I don't go to chat much anymore unless summoned. Chat was my medium and where I was most powerful and could speak in real time and the games I played chaos as I saw fit to cause. In my down time I would practice impressions and tell tall tales to entertain nice people. Sooner or later a would be tough guy come along, if they picked on people weaker than them I showed them how it felt.

Pedophiles who posed as priests were playthings of pox. I would bait them in and switch to another persona later to take the fun out of it for them. When I tired of the class of people there I made myself known to one of my m8tes who knew me well. It was not glad to see you. It was as he feared...

Now I had learned FreeBSD and funny things like crashing my browser were a thing of the past. I kept it entertaining for them when I felt like it and did something to show how much I cared. All good stories have truth to them, but where does fiction leave off and reality come in. Now I was Father to my own Demon and rule along side her Mother in a Kingdom or my own.

And I owe it all to my old m8tes. If not for them I never would have gotten where I am today. I'm getting all sentimental...

bête noire
 

vermaden

Son of Beastie

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Was it a better experience on a desktop than say, Linux at the time?
For my needs - yes.

I got 30-60 days of uptime with FreeBSD with all running nicely. When I moved to Ubuntu I needed to reboot every day because of sound issues for example.

A lot about that I already described here:

From what I recall you would get instant reboot/panic when you would remove USB pendrive without first unmounting it.

That was probably the most 'un-desktop' like thing back then on FreeBSD.

Sound was VERY SOLID - as always was - on FreeBSD.

I had a lot sound related issues on Linux back then (Gentoo/Ubuntu/Slackware/...).

I would say that FreeBSD desktop was a lot better in 2013 when ZFS in FreeBSD was mature and tools that I started in 2012 as beadm and automount were already stable and kicking.

Regards.
 

DeliciousD

New Member

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I bought the FreeBSD 3.2 CD-ROMS from Walnut Creek in 1999 I believe, after taking an alternative OS personality test on C|NET. I installed it on my massive brand new 8.4GB disk installed in an old 486DX2 desktop. Good times.
 

rootbert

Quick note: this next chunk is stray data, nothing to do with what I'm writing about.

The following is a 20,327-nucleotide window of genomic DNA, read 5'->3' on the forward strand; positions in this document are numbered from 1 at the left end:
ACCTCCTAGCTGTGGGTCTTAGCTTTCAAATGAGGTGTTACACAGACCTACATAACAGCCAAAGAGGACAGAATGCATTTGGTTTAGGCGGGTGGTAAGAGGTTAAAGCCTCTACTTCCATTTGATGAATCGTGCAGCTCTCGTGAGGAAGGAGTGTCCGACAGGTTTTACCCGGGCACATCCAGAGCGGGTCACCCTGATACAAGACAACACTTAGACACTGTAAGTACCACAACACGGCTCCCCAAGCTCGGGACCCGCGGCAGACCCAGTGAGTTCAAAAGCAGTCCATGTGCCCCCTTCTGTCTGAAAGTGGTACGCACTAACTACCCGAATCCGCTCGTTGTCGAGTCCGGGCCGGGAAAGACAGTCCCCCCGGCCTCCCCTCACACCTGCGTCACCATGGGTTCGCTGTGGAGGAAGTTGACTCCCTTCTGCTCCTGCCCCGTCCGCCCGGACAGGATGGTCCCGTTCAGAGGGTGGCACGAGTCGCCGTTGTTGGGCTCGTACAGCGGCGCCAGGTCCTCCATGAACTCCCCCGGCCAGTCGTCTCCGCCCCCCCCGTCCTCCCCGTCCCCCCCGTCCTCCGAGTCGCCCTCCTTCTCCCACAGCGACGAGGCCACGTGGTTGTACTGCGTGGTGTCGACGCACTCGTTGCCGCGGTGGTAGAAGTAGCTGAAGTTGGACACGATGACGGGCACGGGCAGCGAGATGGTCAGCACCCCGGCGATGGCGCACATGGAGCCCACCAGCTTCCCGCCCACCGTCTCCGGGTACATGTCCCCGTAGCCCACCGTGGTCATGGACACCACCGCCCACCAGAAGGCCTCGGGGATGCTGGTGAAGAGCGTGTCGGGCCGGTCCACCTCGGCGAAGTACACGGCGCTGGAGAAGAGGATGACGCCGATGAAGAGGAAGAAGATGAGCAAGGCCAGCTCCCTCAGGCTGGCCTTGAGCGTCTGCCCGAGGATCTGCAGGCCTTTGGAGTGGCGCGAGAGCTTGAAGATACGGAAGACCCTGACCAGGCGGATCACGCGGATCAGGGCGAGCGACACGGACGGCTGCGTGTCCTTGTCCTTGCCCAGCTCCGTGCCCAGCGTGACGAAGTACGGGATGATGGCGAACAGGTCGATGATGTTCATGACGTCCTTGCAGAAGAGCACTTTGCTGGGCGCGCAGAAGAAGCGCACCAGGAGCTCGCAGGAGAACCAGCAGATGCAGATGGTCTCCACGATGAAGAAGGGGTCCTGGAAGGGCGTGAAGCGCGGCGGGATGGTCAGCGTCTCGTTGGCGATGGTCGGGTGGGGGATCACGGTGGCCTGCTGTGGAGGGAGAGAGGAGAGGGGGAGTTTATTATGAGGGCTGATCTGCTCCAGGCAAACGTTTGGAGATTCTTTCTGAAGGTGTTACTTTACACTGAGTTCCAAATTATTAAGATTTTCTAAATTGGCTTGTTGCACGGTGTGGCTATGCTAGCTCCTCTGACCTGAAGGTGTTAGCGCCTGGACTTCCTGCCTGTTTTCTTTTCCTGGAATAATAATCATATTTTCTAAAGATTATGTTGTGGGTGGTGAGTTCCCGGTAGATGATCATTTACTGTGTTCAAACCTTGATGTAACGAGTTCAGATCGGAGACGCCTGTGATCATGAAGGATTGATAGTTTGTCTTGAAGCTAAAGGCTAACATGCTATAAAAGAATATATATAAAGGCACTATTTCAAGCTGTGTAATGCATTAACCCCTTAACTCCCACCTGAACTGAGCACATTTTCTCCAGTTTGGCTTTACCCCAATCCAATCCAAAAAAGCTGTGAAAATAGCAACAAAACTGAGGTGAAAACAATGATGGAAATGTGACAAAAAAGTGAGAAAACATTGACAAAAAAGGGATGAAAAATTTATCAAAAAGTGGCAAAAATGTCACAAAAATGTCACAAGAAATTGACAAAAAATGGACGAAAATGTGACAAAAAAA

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I switched from Linux to FreeBSD 5.0 because gphoto2 was only working on FreeBSD with my camera back then... however, I switched back to Linux and came back to almost exclusive FreeBSD on my desktop + notebook with 10.0.

Had some issues with nvidia drivers here and there and with the recent xfce4 update, but all in all I am a happy FreeBSD desktop user and use it for my job (python dev, sysadmin/cloud stuff, secaudits for ~90% linux environments) as well as for my personal stuff (manage/edit photos, edit personal videos, watch movies, listen to music, browse the web, do some office stuff). I may dual-boot twice a year into my Linux system to enjoy some gaming via steam (hope I can try the linuxulator+steam soon), and I use a really old notebook maybe twice a month to boot Linux exclusively for using MS Teams (also hopes on linuxulator+chrome).
 

rootbert

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I started to use FreeBSD a year ago. I was a long time Debian user for more than 20 years but i want to abandon it and use FreeBSD instead because of systemd and the attitude of its developers.

PS: I know about Devuan, but that's not Debian either.
same here, systemd was really the top on the ice. I have had many problems on servers with that bastard and still have. And somehow there was a point I really went mad, and installed a FreeBSD system within a day on my notebook: I was ready to do my work on the console as I have on my FreeBSD servers for years, just to get rid of the systemd madness on my desktop. However, it turned out that getting xorg and a nice desktop system to work on FreeBSD was not as hard as I have remembered from the 5.x days so I was really pleased to have a fully working desktop running within two hours or so.
 

hitest

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I started using FreeBSD at version 5.x; I honestly don't remember the exact release. It's amazing to see FreeBSD today.